Ticonderoga in Essex County, New York — The American Northeast (Mid-Atlantic)
The Carillon Battlefield
In July of 1758, the British commanded by General James Abercromby, launched an attack on For Carillon (Ticonderoga), the newest French fort in New France. The British mustered an army of 16,000 British regulars and American provincials, the largest ever assembled to date in North America.
Louis-Joseph de Gozon, the Marquis de Montcalm, led the French defense of Carillon. In less than 48 hours, Montcalm’s 3400 French regulars and a handful of Canadians constructed defensive earthworks, the “French Lines,” across the Heights of Carillon.
In a bloody day of fighting on 8 July 1758, the British lost nearly 2000 troops. The Highland Regiment suffered nearly 2/3 casualties, the highest sustained by a unit in a single-day action in North American history. Proportionally,
Here Montcalm had won the greatest French victory of the Seven Years’ war, although he was outnumbered 5 to 1. He gave thanks to God by creating a red-painted cross at the center of the Lines. The Cairn, positioned at the near edge of “the killing zone,” commemorates the valor of the Highland Regiment.
For two generations, in two wars, armies returned to the same battlefield. In 1759, the British returned on another attempt to drive the French from Carillon-and used the “French Lines” to protect themselves as they laid siege to the fort. During the Revolution, the American army dug in here in the summer and fall of 1776 as they succeeded in stopping Sir Guy Carelton’s British advance up Lake Champlain. In 1777, the old French earthworks served as the American outer defenses against Burgoyne’s advance. Later that autumn, the Americans, under Col. John Brown, succeeded in recapturing the French Lines, but lacked sufficient artillery to dislodge the British and German troops garrisoning the Fort. Many of these men (on both sides) had fought on this ground almost twenty years earlier.
Location. 43° 50.921′ N, 73° 23.609′ W. Marker is in Ticonderoga, New York, in Essex County. Marker is on Sandy Redoubt, on the right when traveling east. Marker is Touch for map. Marker is in this post office area: Ticonderoga NY 12883, United States of America. Touch for directions.
Other nearby markers. At least 8 other markers are within walking distance of this marker. “The Black Watch” (a few steps from this marker); The French Lines (a few steps from this marker); The French Lines & Carillon Battlefield (a few steps from this marker); Near this spot stood Montcalm (about 300 feet away, measured in a direct line); Carillon, July 8-1758 - 1958-13 Juillet (about 500 feet away); Hut Sites (about 500 feet away); George Augustus Viscount Howe (approx. ¼ mile away); a different marker also named “The Black Watch” (approx. 0.3 miles away). Touch for a list and map of all markers in Ticonderoga.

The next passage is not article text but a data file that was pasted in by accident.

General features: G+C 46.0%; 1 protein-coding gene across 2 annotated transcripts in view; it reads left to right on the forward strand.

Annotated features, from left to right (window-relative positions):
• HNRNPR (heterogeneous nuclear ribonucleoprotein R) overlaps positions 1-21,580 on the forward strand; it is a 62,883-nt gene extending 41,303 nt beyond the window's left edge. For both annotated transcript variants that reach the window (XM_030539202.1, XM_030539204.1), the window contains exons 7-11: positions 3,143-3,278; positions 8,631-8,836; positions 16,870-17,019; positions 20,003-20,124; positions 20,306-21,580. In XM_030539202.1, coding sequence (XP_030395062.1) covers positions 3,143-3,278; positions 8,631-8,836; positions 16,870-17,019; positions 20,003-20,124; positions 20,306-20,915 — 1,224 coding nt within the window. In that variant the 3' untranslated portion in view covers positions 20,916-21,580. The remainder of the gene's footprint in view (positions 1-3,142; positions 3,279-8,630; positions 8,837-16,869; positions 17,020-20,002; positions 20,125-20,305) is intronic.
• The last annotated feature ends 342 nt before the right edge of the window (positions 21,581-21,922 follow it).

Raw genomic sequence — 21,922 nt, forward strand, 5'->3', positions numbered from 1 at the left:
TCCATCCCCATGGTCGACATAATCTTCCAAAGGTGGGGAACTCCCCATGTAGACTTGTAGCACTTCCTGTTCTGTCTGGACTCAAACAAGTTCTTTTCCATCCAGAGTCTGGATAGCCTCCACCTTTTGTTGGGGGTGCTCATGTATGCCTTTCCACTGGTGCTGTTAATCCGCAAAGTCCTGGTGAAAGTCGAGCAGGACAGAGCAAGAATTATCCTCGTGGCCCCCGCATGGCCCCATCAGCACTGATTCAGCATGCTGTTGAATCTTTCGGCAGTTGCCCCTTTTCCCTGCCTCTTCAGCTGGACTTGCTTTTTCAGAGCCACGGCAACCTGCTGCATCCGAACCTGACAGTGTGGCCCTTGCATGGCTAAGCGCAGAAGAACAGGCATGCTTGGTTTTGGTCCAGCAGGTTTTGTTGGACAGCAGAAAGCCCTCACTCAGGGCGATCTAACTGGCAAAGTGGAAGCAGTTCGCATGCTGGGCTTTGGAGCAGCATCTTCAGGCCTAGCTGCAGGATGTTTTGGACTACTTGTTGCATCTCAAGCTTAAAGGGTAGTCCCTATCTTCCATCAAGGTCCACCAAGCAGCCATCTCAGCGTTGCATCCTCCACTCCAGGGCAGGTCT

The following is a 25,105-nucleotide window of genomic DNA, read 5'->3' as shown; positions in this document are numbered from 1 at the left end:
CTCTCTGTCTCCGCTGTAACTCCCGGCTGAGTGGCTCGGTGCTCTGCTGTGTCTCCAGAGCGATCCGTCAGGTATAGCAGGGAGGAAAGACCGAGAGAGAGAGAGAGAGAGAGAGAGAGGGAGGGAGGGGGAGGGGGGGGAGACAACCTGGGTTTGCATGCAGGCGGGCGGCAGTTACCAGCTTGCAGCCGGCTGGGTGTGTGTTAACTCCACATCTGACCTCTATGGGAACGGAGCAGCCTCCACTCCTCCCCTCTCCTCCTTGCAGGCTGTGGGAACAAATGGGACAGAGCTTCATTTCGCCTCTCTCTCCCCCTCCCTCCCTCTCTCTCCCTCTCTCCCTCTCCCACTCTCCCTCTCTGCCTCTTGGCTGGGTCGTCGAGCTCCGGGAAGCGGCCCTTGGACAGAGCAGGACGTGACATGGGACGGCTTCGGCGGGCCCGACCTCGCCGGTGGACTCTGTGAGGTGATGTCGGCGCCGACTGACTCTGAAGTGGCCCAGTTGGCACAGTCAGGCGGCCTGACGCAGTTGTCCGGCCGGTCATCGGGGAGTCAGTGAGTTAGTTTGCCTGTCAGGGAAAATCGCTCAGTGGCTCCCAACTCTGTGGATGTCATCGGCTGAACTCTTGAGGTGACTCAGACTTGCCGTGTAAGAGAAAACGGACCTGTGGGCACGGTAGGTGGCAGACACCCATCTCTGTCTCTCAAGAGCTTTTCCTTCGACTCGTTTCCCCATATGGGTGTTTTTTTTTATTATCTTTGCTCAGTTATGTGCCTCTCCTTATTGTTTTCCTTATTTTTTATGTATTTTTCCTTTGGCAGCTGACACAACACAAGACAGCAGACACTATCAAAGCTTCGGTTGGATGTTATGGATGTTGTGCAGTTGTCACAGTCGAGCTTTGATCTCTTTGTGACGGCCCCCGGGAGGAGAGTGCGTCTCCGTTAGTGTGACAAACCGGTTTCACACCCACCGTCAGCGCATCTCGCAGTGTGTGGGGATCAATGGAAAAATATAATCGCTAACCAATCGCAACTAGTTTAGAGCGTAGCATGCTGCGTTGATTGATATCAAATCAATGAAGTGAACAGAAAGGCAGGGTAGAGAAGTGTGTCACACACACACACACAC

More about this marker. The upper portion of the marker contains a map of “A Plan of the town and Fort of Carillon and Ticonderoga with the attack made by the British Army. Superimposed on Thomas Jefferys’ 1768 map reproduced from the Fort Ticonderoga museum collection is the latest research about the disposition of the troops on 8 July 1758.” The French Troops under Montcalm and British Troops under Abercromby are listed on the marker.
Also see . . .
1. The Battle of Ticonderoga 1758. Account of the battle on the website BritishBattles.com. (Submitted on July 26, 2008, by Bill Coughlin of North Arlington, New Jersey.)
2. Fort Ticonderoga National Historic Landmark. (Submitted on July 26, 2008, by Bill Coughlin of North Arlington, New Jersey.)
Categories. • Forts or Castles • Military • Notable Events • Notable Places • War, French and Indian • War, US Revolutionary •
More. Search the internet for The Carillon Battlefield.
Credits. This page was last revised on June 16, 2016. This page originally submitted on July 26, 2008, by Bill Coughlin of North Arlington, New Jersey. This page has been viewed 1,862 times since then and 5 times this year. Photos: 1, 2, 3, 4, 5. submitted on July 26, 2008, by Bill Coughlin of North Arlington, New Jersey.